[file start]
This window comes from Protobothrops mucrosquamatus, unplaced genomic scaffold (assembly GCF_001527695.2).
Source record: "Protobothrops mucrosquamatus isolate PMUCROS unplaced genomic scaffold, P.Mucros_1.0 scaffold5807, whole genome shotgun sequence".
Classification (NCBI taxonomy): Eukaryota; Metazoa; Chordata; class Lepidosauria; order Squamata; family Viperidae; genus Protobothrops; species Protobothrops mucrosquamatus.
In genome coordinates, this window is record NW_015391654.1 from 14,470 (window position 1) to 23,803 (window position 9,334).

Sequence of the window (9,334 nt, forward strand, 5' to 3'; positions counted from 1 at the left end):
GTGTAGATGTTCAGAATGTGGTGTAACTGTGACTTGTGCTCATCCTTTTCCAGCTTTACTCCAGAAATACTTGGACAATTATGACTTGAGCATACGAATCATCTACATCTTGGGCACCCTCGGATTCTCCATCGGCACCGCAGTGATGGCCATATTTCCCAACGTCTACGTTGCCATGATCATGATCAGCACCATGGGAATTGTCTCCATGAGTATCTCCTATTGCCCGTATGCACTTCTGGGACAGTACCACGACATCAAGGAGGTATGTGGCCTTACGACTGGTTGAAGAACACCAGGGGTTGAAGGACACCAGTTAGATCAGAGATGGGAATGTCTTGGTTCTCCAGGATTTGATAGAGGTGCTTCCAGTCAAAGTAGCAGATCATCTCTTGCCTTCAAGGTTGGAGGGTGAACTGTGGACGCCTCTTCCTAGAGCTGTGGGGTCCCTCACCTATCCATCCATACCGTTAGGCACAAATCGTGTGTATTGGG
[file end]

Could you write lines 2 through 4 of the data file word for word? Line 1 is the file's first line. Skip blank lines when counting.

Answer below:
Source record: "Protobothrops mucrosquamatus isolate PMUCROS unplaced genomic scaffold, P.Mucros_1.0 scaffold5807, whole genome shotgun sequence".
Classification (NCBI taxonomy): Eukaryota; Metazoa; Chordata; class Lepidosauria; order Squamata; family Viperidae; genus Protobothrops; species Protobothrops mucrosquamatus.
In genome coordinates, this window is record NW_015391654.1 from 14,470 (window position 1) to 23,803 (window position 9,334).